The international community should monitor the repatriation of Rohingya people of Myanmar from Bangladesh as the two governments and the UNHCR have launched preparations for the second attempt at their repatriation, experts said on Sunday.
‘The international community has to come forward for monitoring the repatriation of Rohingya people to Rakhine of Myanmar,’ former National Human Rights Commission of Bangladesh chairman Professor Mizanur Rahman said at a dialogue on Rohingya crisis in Dhaka.
Repatriation must be held after assessing voluntariness of the returnees, upholding their rights and ensuring their safety, dignity and livelihood in Myanmar, he said.
Foreign secretary M Shahidul Haque, who was the chief guest at the function, said sustainable repatriation ‘is the peaceful solution’ of the Rohingya crisis and ‘behind-the-scene attempts are going on’ in this regard.
Admitting the engagement of the Bangladesh authorities with the UNHCR and the Myanmar authorities, he said, ‘In next couple of weeks we’ll engage Rohingya people to go back.’
‘If they don’t go back, they will be deprived of not only their land rights [in Rakhine], they might be deprived of all rights,’ Haque cautioned.
The foreign secretary also said that the Bangladesh government would continue to pursue the ‘justice and accountability aspects’ of the Rohingya crisis for atrocities committed against the Rohingya people.
Bangladesh, Myanmar and the UNHCR were working on the possibility of sending about 3,500 Rohingyas back to Rakhine.
Mizanur and former chairman of the Bangladesh Institute of International and Strategic Studies Munshi Faiz Ahmed were critical of the role of the international community in general, and that of India and China in particular, in supporting Bangladesh for sustainable solution of the Rohingya crisis.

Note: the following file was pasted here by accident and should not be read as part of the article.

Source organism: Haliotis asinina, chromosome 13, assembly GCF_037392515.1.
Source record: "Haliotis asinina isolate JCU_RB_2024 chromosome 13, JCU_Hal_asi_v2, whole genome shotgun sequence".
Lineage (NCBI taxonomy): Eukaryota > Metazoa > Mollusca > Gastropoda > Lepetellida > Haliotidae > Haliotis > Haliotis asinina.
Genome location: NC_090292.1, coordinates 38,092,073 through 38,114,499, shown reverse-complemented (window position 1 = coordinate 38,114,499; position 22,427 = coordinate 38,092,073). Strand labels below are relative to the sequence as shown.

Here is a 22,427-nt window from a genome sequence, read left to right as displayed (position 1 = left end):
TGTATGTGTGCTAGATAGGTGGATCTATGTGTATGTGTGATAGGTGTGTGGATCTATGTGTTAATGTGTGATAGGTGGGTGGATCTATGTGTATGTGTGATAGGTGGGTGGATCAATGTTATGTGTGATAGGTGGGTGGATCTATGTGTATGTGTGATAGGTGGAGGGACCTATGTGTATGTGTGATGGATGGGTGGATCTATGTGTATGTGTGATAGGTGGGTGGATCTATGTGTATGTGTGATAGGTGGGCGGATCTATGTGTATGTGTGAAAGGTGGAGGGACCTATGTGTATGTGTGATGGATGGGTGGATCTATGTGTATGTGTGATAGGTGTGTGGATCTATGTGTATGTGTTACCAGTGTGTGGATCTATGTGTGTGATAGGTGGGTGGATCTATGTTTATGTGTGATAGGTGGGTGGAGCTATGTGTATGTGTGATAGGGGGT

Red and Green Research, a think tank, organised the discussion.
Dhaka Ahsania Mission executive director Kazi Ehsanur Rahman, Red and Green Research executive director Shahidul Islam Chowdhury and AM Nasir Uddin of ActionAid Bangladesh also spoke on the occasion, which was attended by several diplomats.
A delegation from Myanmar’s Independent Commission of Enquiry (ICOE) on Sunday separately called on foreign minister AK Abdul Momen and foreign secretary M Shahidul Haque.
The ICOE team led by former Japanese ambassador Kenzo Oshima is expected to engage in the groundwork for the evidence collection and verification team in consultations with the Rohingya victims.
More than 7,00,000 Rohingyas, mostly women, children and aged people, entered Bangladesh after fleeing unbridled murder, arson and rape during ‘security operations’ by the Myanmar military in Rakhine, what the United Nations denounced as ethnic cleansing and genocide, beginning from August 25, 2017.
The latest Rohingya influx took the number of undocumented Myanmar nationals and registered refugees in Bangladesh to about 11,16,000, according to estimates by UN agencies and Bangladesh foreign ministry.
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